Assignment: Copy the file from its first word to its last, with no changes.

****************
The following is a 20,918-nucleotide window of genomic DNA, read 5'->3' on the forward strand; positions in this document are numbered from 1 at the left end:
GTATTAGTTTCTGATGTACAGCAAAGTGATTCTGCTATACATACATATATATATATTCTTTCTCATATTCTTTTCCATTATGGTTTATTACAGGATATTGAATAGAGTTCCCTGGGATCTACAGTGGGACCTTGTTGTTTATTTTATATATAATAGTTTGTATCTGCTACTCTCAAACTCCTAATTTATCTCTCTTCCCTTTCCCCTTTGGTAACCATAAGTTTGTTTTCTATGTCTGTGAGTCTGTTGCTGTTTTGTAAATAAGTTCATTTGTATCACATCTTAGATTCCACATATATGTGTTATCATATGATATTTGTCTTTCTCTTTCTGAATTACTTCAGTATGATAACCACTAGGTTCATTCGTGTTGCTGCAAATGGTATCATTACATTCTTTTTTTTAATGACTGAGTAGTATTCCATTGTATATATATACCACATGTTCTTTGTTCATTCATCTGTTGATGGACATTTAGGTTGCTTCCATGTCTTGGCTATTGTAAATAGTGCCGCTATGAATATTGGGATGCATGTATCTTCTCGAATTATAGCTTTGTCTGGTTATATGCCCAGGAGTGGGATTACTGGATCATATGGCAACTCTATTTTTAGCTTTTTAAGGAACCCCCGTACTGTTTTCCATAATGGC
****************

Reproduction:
The following is a 20,918-nucleotide window of genomic DNA, read 5'->3' on the forward strand; positions in this document are numbered from 1 at the left end:
GTATTAGTTTCTGATGTACAGCAAAGTGATTCTGCTATACATACATATATATATATTCTTTCTCATATTCTTTTCCATTATGGTTTATTACAGGATATTGAATAGAGTTCCCTGGGATCTACAGTGGGACCTTGTTGTTTATTTTATATATAATAGTTTGTATCTGCTACTCTCAAACTCCTAATTTATCTCTCTTCCCTTTCCCCTTTGGTAACCATAAGTTTGTTTTCTATGTCTGTGAGTCTGTTGCTGTTTTGTAAATAAGTTCATTTGTATCACATCTTAGATTCCACATATATGTGTTATCATATGATATTTGTCTTTCTCTTTCTGAATTACTTCAGTATGATAACCACTAGGTTCATTCGTGTTGCTGCAAATGGTATCATTACATTCTTTTTTTTAATGACTGAGTAGTATTCCATTGTATATATATACCACATGTTCTTTGTTCATTCATCTGTTGATGGACATTTAGGTTGCTTCCATGTCTTGGCTATTGTAAATAGTGCCGCTATGAATATTGGGATGCATGTATCTTCTCGAATTATAGCTTTGTCTGGTTATATGCCCAGGAGTGGGATTACTGGATCATATGGCAACTCTATTTTTAGCTTTTTAAGGAACCCCCGTACTGTTTTCCATAATGGC